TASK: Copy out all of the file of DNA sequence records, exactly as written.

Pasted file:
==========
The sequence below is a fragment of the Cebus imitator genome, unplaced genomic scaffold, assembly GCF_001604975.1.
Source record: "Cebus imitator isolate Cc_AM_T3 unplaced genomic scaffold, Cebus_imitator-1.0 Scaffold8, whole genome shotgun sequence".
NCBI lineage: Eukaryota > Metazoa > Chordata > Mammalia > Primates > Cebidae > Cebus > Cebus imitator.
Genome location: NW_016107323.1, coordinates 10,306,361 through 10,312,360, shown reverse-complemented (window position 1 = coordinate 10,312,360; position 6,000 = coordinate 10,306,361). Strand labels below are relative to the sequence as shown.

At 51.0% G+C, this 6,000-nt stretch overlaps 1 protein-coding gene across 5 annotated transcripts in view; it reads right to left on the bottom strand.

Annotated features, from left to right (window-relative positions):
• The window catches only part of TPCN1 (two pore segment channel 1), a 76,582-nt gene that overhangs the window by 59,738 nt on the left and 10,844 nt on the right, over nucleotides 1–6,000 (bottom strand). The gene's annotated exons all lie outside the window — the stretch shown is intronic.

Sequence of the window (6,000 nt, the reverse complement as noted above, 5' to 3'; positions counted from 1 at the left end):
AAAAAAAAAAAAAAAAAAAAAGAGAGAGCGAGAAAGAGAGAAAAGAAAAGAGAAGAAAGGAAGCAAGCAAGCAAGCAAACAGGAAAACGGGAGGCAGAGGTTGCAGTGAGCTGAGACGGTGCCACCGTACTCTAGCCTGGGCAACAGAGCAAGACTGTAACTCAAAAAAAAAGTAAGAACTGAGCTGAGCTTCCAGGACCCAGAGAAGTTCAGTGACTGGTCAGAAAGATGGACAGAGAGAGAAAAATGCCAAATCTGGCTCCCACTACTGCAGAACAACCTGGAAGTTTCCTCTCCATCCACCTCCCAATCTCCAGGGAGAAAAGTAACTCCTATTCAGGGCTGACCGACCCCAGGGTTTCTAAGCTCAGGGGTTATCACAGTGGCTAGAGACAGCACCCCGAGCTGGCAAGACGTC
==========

The sequence below is a fragment of the Cebus imitator genome, unplaced genomic scaffold, assembly GCF_001604975.1.
Source record: "Cebus imitator isolate Cc_AM_T3 unplaced genomic scaffold, Cebus_imitator-1.0 Scaffold8, whole genome shotgun sequence".
NCBI lineage: Eukaryota > Metazoa > Chordata > Mammalia > Primates > Cebidae > Cebus > Cebus imitator.
Genome location: NW_016107323.1, coordinates 10,306,361 through 10,312,360, shown reverse-complemented (window position 1 = coordinate 10,312,360; position 6,000 = coordinate 10,306,361). Strand labels below are relative to the sequence as shown.

At 51.0% G+C, this 6,000-nt stretch overlaps 1 protein-coding gene across 5 annotated transcripts in view; it reads right to left on the bottom strand.

Annotated features, from left to right (window-relative positions):
• The window catches only part of TPCN1 (two pore segment channel 1), a 76,582-nt gene that overhangs the window by 59,738 nt on the left and 10,844 nt on the right, over nucleotides 1–6,000 (bottom strand). The gene's annotated exons all lie outside the window — the stretch shown is intronic.

Sequence of the window (6,000 nt, the reverse complement as noted above, 5' to 3'; positions counted from 1 at the left end):
AAAAAAAAAAAAAAAAAAAAAGAGAGAGCGAGAAAGAGAGAAAAGAAAAGAGAAGAAAGGAAGCAAGCAAGCAAGCAAACAGGAAAACGGGAGGCAGAGGTTGCAGTGAGCTGAGACGGTGCCACCGTACTCTAGCCTGGGCAACAGAGCAAGACTGTAACTCAAAAAAAAAGTAAGAACTGAGCTGAGCTTCCAGGACCCAGAGAAGTTCAGTGACTGGTCAGAAAGATGGACAGAGAGAGAAAAATGCCAAATCTGGCTCCCACTACTGCAGAACAACCTGGAAGTTTCCTCTCCATCCACCTCCCAATCTCCAGGGAGAAAAGTAACTCCTATTCAGGGCTGACCGACCCCAGGGTTTCTAAGCTCAGGGGTTATCACAGTGGCTAGAGACAGCACCCCGAGCTGGCAAGACGTC